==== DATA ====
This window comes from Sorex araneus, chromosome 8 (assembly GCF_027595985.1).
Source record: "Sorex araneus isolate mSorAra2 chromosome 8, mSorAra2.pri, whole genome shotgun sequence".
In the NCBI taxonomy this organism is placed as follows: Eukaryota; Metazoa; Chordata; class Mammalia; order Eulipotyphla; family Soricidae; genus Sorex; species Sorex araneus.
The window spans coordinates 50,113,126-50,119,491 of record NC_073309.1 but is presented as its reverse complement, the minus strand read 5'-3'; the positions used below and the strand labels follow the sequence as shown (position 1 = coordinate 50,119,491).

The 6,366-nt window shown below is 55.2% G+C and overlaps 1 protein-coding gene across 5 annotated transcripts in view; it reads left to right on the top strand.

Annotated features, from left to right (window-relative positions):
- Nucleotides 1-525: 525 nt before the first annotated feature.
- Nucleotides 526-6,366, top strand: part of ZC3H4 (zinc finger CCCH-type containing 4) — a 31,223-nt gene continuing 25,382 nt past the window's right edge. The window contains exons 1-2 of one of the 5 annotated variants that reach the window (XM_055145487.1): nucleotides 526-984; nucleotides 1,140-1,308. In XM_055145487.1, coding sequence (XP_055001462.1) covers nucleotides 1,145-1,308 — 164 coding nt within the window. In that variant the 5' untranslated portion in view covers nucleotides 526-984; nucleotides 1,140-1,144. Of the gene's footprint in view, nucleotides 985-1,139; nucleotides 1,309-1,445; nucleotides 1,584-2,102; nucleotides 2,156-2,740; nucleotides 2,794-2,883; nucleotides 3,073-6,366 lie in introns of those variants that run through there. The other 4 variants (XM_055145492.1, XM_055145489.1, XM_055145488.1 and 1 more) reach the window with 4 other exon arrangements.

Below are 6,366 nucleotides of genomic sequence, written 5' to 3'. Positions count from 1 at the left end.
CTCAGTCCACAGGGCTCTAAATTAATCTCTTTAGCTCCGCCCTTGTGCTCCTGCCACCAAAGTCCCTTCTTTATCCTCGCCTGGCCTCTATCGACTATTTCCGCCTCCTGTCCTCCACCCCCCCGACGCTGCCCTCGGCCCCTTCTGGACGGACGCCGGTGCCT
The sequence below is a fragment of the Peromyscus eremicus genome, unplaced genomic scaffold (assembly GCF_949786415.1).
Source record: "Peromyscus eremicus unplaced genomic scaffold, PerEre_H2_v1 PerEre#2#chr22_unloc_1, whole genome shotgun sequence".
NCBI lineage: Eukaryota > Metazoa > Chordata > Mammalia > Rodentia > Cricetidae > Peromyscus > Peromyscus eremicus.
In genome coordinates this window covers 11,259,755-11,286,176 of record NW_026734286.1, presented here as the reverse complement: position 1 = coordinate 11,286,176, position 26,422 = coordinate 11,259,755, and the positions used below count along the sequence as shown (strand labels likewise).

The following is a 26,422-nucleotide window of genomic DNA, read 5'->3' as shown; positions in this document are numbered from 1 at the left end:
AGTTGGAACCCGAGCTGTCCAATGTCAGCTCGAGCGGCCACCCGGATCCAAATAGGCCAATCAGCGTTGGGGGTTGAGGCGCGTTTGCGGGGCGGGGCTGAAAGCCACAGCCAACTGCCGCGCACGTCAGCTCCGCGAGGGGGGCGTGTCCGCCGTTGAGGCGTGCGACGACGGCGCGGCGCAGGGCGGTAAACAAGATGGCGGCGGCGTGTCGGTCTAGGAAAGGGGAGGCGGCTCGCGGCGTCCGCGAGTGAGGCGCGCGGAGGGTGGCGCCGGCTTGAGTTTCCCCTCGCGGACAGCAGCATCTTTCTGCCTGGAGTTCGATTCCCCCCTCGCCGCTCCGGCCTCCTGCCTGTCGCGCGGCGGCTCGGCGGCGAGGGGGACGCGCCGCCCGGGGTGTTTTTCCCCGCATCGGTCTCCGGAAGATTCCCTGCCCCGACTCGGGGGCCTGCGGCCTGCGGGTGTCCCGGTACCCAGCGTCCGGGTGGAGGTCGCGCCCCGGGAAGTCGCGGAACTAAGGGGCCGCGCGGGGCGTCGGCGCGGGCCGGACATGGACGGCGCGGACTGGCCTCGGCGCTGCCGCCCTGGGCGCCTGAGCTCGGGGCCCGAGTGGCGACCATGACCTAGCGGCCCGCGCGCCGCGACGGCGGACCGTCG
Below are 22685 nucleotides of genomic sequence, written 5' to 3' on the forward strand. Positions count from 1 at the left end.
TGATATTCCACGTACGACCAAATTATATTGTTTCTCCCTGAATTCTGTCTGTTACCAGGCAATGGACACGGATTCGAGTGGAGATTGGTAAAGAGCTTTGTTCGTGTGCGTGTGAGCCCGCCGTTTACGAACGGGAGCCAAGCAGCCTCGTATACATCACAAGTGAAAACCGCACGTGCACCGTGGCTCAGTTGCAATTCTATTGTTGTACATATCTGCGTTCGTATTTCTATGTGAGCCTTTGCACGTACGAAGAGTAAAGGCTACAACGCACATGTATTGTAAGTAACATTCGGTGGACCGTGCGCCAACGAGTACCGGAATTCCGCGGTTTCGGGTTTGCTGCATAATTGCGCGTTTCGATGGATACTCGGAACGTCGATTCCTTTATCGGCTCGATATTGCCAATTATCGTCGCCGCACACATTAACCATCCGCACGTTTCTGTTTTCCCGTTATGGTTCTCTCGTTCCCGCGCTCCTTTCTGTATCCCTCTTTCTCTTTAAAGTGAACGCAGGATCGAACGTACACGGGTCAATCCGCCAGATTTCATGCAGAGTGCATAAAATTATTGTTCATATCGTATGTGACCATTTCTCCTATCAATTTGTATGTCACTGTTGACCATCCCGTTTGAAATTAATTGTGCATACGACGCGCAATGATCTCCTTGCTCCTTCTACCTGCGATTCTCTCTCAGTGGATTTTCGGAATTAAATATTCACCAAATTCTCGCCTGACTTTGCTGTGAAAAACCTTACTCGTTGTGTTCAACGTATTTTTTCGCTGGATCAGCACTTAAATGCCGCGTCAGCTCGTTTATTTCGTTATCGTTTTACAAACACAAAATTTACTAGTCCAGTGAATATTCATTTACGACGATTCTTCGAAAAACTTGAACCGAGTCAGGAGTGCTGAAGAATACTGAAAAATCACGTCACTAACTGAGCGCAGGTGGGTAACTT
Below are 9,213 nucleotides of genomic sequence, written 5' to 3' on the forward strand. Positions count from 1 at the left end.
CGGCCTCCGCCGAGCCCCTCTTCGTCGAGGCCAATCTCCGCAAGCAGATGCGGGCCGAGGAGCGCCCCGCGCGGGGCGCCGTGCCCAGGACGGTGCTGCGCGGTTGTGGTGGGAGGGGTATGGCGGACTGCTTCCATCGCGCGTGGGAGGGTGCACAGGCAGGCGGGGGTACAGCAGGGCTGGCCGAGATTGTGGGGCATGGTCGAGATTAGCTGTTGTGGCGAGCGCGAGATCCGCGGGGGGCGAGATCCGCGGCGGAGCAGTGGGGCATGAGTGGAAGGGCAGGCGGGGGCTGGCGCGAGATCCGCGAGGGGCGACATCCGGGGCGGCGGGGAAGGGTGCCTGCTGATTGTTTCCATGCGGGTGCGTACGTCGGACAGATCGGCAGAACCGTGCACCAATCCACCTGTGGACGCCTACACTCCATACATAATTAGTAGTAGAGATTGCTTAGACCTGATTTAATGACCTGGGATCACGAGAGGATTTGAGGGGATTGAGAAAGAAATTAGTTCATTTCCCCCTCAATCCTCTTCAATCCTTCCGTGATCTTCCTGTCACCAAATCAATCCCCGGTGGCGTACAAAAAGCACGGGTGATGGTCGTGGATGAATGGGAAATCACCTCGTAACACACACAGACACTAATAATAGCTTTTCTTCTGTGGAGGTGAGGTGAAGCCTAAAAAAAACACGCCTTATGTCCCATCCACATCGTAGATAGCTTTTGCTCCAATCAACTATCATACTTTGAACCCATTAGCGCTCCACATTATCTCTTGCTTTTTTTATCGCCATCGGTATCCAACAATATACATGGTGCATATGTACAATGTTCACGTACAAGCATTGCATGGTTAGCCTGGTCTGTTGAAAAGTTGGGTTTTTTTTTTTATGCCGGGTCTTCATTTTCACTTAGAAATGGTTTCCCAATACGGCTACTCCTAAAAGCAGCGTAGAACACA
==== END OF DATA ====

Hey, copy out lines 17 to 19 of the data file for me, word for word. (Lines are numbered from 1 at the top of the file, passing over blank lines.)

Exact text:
Below are 22685 nucleotides of genomic sequence, written 5' to 3' on the forward strand. Positions count from 1 at the left end.
TGATATTCCACGTACGACCAAATTATATTGTTTCTCCCTGAATTCTGTCTGTTACCAGGCAATGGACACGGATTCGAGTGGAGATTGGTAAAGAGCTTTGTTCGTGTGCGTGTGAGCCCGCCGTTTACGAACGGGAGCCAAGCAGCCTCGTATACATCACAAGTGAAAACCGCACGTGCACCGTGGCTCAGTTGCAATTCTATTGTTGTACATATCTGCGTTCGTATTTCTATGTGAGCCTTTGCACGTACGAAGAGTAAAGGCTACAACGCACATGTATTGTAAGTAACATTCGGTGGACCGTGCGCCAACGAGTACCGGAATTCCGCGGTTTCGGGTTTGCTGCATAATTGCGCGTTTCGATGGATACTCGGAACGTCGATTCCTTTATCGGCTCGATATTGCCAATTATCGTCGCCGCACACATTAACCATCCGCACGTTTCTGTTTTCCCGTTATGGTTCTCTCGTTCCCGCGCTCCTTTCTGTATCCCTCTTTCTCTTTAAAGTGAACGCAGGATCGAACGTACACGGGTCAATCCGCCAGATTTCATGCAGAGTGCATAAAATTATTGTTCATATCGTATGTGACCATTTCTCCTATCAATTTGTATGTCACTGTTGACCATCCCGTTTGAAATTAATTGTGCATACGACGCGCAATGATCTCCTTGCTCCTTCTACCTGCGATTCTCTCTCAGTGGATTTTCGGAATTAAATATTCACCAAATTCTCGCCTGACTTTGCTGTGAAAAACCTTACTCGTTGTGTTCAACGTATTTTTTCGCTGGATCAGCACTTAAATGCCGCGTCAGCTCGTTTATTTCGTTATCGTTTTACAAACACAAAATTTACTAGTCCAGTGAATATTCATTTACGACGATTCTTCGAAAAACTTGAACCGAGTCAGGAGTGCTGAAGAATACTGAAAAATCACGTCACTAACTGAGCGCAGGTGGGTAACTT
Below are 9,213 nucleotides of genomic sequence, written 5' to 3' on the forward strand. Positions count from 1 at the left end.